Related Definitions

Retirement Planning

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What is retirement planning?

Retirement planning is a process of setting up retirement income goals. A retirement plan is an essential requirement for people seeking independent retirement years. The scope of retirement planning is not only limited to planning goals but also achieving goals. 

It involves analysing financial objectives, existing financial situation, and estimating future cash flows to incorporate a comprehensive retirement plan. Retirement planning reduces the risk of outliving savings. 

When savings are exhausted, retirees are not able to maintain a similar lifestyle. Retirement planning also enables planning a course of action in the event of unforeseen events like death, disability etc. 

It essentially refers to the formulation and implementation of strategies pertaining to investments, savings, and allocation of money. A comprehensive analysis of the person is undertaken that not only includes assets and savings but liabilities, future expenses and life expectancy. 

What are the steps in retirement planning?

Identifying financial and retirement goals

The first step is to enumerate financial and retirement goals. In this step, the retirement planner charts out the ambitions of the person. This step entails the kind of lifestyle a person envisages to lead in retirement. 

Retirement planners try to list out all possible retirement goals, including retirement home, holiday planning, marriage planning, retirement time, family planning etc. The motive of this step is to form a base for retirement needs. 

Based on the goals extracted in the first step, the planners formulate an appropriate strategy for the person. A successful retirement plan is formed based on goals listed in the first step. 

Analysing the current financial situation

Financial health is as important as the physical health of a person. Retirement planners seek to test the financial health of the person. They analyse the cash inflows and outflows of the person to estimate the buffer funds.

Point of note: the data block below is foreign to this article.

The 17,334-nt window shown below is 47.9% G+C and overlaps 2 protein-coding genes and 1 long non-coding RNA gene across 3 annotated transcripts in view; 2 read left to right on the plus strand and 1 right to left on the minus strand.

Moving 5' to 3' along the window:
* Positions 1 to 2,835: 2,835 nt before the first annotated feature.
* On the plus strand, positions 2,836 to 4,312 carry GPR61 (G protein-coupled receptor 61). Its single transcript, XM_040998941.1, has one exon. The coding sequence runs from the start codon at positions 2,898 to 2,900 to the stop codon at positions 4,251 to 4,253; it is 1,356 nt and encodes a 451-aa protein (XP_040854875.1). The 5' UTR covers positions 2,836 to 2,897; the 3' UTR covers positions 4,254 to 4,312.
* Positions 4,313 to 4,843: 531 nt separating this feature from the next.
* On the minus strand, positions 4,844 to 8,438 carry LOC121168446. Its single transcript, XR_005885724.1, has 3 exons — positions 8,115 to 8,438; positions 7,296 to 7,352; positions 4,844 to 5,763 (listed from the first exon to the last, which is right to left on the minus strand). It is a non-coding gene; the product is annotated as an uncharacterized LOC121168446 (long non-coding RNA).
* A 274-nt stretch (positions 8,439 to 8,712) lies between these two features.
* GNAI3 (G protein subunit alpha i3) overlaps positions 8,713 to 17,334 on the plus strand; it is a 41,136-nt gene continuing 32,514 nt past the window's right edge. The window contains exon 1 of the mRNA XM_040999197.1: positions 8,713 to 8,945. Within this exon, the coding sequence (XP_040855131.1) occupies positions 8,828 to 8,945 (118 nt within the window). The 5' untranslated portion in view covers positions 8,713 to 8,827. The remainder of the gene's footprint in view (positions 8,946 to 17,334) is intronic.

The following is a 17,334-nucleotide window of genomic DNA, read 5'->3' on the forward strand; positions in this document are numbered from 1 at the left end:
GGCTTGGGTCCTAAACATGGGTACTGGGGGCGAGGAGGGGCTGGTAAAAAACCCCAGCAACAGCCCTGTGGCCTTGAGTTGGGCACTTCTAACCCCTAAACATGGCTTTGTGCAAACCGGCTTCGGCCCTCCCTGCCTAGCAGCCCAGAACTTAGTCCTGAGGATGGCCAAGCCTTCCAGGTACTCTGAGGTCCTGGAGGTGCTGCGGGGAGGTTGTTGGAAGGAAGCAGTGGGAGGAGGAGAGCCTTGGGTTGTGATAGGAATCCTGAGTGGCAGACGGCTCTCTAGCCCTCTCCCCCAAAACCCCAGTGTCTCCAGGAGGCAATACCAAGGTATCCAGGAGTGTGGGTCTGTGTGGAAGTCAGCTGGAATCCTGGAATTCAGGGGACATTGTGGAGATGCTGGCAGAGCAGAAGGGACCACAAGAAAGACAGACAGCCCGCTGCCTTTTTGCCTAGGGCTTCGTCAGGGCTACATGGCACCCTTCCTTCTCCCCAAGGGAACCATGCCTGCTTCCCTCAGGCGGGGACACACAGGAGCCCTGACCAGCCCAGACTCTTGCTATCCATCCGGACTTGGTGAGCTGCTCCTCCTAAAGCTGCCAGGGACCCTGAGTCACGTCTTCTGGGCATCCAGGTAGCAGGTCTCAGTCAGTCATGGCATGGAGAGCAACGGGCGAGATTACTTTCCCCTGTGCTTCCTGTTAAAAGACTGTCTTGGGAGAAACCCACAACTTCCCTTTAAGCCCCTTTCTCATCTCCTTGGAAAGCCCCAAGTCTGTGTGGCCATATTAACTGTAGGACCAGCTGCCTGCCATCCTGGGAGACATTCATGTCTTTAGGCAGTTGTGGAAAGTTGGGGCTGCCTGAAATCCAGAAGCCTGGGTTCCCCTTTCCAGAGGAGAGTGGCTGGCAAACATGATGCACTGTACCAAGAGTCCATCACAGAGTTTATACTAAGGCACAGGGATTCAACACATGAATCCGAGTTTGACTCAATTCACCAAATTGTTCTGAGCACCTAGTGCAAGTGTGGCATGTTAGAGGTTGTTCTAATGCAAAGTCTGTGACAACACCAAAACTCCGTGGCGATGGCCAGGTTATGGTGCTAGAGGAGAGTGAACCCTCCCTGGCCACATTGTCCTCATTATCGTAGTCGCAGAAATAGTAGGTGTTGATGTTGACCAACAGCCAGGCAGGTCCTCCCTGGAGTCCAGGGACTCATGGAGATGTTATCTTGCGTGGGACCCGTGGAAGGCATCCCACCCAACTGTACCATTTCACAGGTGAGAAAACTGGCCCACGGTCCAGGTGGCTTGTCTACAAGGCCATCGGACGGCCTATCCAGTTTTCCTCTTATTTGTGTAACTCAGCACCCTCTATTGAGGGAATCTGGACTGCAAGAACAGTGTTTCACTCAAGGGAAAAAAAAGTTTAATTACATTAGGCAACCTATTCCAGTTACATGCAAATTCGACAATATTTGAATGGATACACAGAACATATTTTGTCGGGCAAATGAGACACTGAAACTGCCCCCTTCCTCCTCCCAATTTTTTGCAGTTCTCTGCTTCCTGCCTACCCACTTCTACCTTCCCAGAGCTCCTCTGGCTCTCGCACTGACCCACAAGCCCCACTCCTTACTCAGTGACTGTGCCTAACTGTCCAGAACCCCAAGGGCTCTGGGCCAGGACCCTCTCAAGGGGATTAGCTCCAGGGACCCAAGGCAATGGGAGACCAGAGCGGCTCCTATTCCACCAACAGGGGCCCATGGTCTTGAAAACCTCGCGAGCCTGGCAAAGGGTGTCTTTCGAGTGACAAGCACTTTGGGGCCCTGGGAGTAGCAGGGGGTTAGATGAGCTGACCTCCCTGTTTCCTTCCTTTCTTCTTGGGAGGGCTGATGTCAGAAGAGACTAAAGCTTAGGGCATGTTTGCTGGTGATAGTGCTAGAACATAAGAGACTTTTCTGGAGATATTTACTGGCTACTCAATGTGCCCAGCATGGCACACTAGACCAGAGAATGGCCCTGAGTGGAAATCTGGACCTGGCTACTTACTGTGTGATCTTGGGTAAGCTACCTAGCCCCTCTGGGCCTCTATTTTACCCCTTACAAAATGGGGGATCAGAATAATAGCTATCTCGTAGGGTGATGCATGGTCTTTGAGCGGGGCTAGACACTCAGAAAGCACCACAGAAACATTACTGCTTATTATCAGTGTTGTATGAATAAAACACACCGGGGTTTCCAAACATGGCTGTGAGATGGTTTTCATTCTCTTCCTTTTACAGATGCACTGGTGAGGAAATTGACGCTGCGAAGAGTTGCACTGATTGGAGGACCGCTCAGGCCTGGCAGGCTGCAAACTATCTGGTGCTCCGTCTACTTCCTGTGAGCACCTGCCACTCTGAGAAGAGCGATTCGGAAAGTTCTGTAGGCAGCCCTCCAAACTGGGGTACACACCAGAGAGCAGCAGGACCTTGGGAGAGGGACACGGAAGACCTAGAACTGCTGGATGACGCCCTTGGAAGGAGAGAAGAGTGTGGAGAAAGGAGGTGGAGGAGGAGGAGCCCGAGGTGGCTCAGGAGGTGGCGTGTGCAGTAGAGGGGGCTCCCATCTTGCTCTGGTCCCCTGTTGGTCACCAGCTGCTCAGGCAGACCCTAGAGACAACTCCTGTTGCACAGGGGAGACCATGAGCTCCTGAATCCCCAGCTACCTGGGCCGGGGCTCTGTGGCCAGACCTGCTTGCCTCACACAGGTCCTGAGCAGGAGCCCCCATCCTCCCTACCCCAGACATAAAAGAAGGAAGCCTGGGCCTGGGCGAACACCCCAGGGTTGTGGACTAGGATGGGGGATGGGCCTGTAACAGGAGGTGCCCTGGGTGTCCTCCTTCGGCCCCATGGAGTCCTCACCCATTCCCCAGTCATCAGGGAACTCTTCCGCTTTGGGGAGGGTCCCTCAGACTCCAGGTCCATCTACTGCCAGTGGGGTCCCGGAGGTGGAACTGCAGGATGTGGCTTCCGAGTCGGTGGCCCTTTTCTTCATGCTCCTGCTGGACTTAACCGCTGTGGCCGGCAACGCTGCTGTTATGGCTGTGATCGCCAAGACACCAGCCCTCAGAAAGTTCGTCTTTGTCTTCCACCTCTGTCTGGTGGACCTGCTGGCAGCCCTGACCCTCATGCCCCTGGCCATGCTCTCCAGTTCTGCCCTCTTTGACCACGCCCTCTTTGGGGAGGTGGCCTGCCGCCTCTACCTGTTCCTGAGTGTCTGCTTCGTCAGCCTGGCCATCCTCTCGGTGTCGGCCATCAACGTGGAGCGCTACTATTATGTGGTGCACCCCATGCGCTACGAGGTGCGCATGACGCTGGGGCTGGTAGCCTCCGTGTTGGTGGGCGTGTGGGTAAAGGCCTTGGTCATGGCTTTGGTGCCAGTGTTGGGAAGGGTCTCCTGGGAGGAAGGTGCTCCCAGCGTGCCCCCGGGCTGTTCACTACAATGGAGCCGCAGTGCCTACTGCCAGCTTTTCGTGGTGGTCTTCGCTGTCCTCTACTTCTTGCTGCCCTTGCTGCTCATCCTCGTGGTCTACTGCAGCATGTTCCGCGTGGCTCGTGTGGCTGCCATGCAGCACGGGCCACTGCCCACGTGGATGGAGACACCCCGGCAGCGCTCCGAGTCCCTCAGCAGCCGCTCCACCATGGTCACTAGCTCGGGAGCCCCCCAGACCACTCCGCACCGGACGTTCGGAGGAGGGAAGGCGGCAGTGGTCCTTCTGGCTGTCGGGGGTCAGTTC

This step also includes analysing the assets held with the person as well as liabilities. Overall commitments are analysed to assess the existing financial situation of the person. Retirement planners also consider insurance policies taken by the person. 

They also analyse the savings, or any investments undertaken by the person. A detailed analysis is carried to unveil the risks and opportunities with the existing financial situation of the person. 

Risk assessment 

Risk assessment is necessary to plan for the unforeseen events. In this step, the planner also evaluates the risk-taking capacity of the individual. In retirement planning, the age factor plays a crucial role in assessing risk-taking ability. 

A person seeking retirement planning in the 40s may not have similar risk-taking capacity compared to a person in 20s. The risk factor usually dictates the asset allocation and investment allocation strategy for the individual. 

Further, the liabilities of the person are also evaluated extensively to provide potential cover for any expected risks. Retirement planners usually recommend having an emergency fund to cover any risk arising out of unforeseen events. 

Asset allocation

Asset allocation holds a significant position in the process of retirement planning. It essentially refers to allocating funds to several asset classes to generate an adequate corpus for the retirement life. Money is simply an asset that could be applied to create wealth. 

An individual is offered with a range of asset classes in the investment world, spanning from shares, to ETFs to bonds. The asset classes also include real estate, precious metals, fixed deposits, annuities etc. 

Asset allocation framework is crucial to achieving prudence and flexibility. It allows generating risk-adjusted returns based on the risk-taking capacity of the individual. A sensible asset allocation framework is the key to achieve desired retirement goals.   

Periodic monitoring and rebalancing 

A retirement plan may get disrupted by the changes in the underlying conditions of an economy. Likewise, the plan is also equally sensitive to be disrupted by the potential changes in the financial health of the individual. 

In the event of a disruption to a plan or financial situation, rebalancing comes to rescue. Individuals also monitor their retirement plan consistently. It is essential to maintain alignment with the goals, and any deviation from the plan should be altered effectively. 

Why is retirement planning important?

In the simplest form, it is essentially the process of ensuring that when a regular income source is about to get constrained, one has sufficient wealth and income sources to support a desirable lifestyle. 

Each person has ambitions, and retirement is perhaps the best time to fulfil those ambitions since working age limits the ability to spend time on ambitions. However, in the absence of a retirement plan, one may have accumulated sufficient funds to live the lifestyle.  

Inflation eats out a lot of earning powers as purchasing power at the same amount of money depletes as inflation rises. Over a long term period, the power of compounding can effectively beat the inflation factor in wealth creation. 

Retirement plan allows an individual to be self-sufficient in the later years of life when most of the loved ones are far away. It enables elderly people to be confident and self-dependent during their old age. 

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